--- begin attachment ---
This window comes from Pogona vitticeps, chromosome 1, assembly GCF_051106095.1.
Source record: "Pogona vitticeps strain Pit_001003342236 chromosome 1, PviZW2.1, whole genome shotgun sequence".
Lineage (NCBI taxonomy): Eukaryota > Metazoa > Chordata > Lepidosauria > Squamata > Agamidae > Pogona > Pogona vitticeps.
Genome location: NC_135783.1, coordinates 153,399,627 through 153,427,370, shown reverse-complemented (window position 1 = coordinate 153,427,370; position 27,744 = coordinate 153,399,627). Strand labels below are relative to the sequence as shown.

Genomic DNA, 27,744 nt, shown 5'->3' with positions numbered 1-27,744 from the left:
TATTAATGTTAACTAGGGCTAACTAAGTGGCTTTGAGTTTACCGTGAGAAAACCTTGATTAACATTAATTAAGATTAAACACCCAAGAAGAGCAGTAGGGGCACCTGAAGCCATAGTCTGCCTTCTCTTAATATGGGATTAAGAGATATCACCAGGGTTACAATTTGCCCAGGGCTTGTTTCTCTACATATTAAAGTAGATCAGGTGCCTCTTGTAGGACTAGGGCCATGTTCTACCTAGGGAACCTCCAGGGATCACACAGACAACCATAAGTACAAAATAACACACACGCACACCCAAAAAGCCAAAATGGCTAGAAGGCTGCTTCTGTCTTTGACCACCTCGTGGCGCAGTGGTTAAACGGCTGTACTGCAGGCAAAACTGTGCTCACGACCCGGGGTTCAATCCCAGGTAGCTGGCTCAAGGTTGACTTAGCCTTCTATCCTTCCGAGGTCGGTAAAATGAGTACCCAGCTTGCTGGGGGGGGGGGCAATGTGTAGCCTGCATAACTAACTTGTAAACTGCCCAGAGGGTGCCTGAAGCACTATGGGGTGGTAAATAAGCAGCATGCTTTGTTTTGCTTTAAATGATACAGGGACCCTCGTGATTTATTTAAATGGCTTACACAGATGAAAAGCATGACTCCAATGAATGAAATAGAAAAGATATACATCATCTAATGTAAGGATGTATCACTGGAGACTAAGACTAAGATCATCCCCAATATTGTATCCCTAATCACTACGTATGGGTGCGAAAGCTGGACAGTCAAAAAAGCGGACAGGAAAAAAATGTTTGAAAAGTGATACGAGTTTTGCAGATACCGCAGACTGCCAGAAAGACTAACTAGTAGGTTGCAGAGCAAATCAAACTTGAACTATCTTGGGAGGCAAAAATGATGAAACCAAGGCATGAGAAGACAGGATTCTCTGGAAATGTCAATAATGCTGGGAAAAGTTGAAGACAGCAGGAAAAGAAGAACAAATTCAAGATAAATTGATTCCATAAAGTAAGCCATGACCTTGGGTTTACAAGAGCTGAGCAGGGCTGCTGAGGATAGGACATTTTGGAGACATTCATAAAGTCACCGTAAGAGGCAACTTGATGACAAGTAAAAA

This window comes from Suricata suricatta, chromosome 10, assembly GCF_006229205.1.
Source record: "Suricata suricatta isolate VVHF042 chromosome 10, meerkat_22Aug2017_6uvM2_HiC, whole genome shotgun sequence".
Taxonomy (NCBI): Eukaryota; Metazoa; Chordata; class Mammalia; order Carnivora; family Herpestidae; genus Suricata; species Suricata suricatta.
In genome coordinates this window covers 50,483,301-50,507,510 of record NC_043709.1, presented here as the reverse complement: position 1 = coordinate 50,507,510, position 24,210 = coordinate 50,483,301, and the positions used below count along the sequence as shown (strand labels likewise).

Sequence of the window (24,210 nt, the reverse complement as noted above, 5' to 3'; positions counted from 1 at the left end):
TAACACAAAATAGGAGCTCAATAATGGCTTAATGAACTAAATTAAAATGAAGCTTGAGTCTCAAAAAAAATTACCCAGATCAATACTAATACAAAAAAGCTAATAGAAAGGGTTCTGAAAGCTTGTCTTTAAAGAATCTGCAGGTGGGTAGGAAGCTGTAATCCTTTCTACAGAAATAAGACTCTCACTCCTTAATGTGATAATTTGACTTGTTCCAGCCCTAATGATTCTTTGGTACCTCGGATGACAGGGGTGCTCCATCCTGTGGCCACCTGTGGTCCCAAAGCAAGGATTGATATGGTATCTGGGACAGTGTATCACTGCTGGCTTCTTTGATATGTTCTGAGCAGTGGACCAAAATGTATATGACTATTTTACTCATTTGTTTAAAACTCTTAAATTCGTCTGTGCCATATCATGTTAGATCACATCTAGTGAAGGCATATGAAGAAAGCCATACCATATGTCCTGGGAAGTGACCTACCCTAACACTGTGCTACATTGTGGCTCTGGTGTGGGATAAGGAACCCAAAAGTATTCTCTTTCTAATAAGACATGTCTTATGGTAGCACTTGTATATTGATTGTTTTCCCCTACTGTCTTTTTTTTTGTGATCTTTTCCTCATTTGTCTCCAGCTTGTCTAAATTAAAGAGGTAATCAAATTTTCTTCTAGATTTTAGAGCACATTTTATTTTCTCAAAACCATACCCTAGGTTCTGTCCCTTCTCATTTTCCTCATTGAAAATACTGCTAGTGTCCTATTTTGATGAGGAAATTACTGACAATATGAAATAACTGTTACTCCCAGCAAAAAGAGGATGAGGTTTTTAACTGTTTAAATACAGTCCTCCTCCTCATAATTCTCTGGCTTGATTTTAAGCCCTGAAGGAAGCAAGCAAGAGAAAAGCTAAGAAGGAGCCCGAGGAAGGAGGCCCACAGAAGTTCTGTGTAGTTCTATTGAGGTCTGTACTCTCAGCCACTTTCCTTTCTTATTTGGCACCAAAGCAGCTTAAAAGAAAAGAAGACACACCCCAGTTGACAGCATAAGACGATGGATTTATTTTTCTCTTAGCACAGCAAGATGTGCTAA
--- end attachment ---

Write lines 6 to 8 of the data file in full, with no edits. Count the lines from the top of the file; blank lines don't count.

TATTAATGTTAACTAGGGCTAACTAAGTGGCTTTGAGTTTACCGTGAGAAAACCTTGATTAACATTAATTAAGATTAAACACCCAAGAAGAGCAGTAGGGGCACCTGAAGCCATAGTCTGCCTTCTCTTAATATGGGATTAAGAGATATCACCAGGGTTACAATTTGCCCAGGGCTTGTTTCTCTACATATTAAAGTAGATCAGGTGCCTCTTGTAGGACTAGGGCCATGTTCTACCTAGGGAACCTCCAGGGATCACACAGACAACCATAAGTACAAAATAACACACACGCACACCCAAAAAGCCAAAATGGCTAGAAGGCTGCTTCTGTCTTTGACCACCTCGTGGCGCAGTGGTTAAACGGCTGTACTGCAGGCAAAACTGTGCTCACGACCCGGGGTTCAATCCCAGGTAGCTGGCTCAAGGTTGACTTAGCCTTCTATCCTTCCGAGGTCGGTAAAATGAGTACCCAGCTTGCTGGGGGGGGGGGCAATGTGTAGCCTGCATAACTAACTTGTAAACTGCCCAGAGGGTGCCTGAAGCACTATGGGGTGGTAAATAAGCAGCATGCTTTGTTTTGCTTTAAATGATACAGGGACCCTCGTGATTTATTTAAATGGCTTACACAGATGAAAAGCATGACTCCAATGAATGAAATAGAAAAGATATACATCATCTAATGTAAGGATGTATCACTGGAGACTAAGACTAAGATCATCCCCAATATTGTATCCCTAATCACTACGTATGGGTGCGAAAGCTGGACAGTCAAAAAAGCGGACAGGAAAAAAATGTTTGAAAAGTGATACGAGTTTTGCAGATACCGCAGACTGCCAGAAAGACTAACTAGTAGGTTGCAGAGCAAATCAAACTTGAACTATCTTGGGAGGCAAAAATGATGAAACCAAGGCATGAGAAGACAGGATTCTCTGGAAATGTCAATAATGCTGGGAAAAGTTGAAGACAGCAGGAAAAGAAGAACAAATTCAAGATAAATTGATTCCATAAAGTAAGCCATGACCTTGGGTTTACAAGAGCTGAGCAGGGCTGCTGAGGATAGGACATTTTGGAGACATTCATAAAGTCACCGTAAGAGGCAACTTGATGACAAGTAAAAA

This window comes from Suricata suricatta, chromosome 10, assembly GCF_006229205.1.
Source record: "Suricata suricatta isolate VVHF042 chromosome 10, meerkat_22Aug2017_6uvM2_HiC, whole genome shotgun sequence".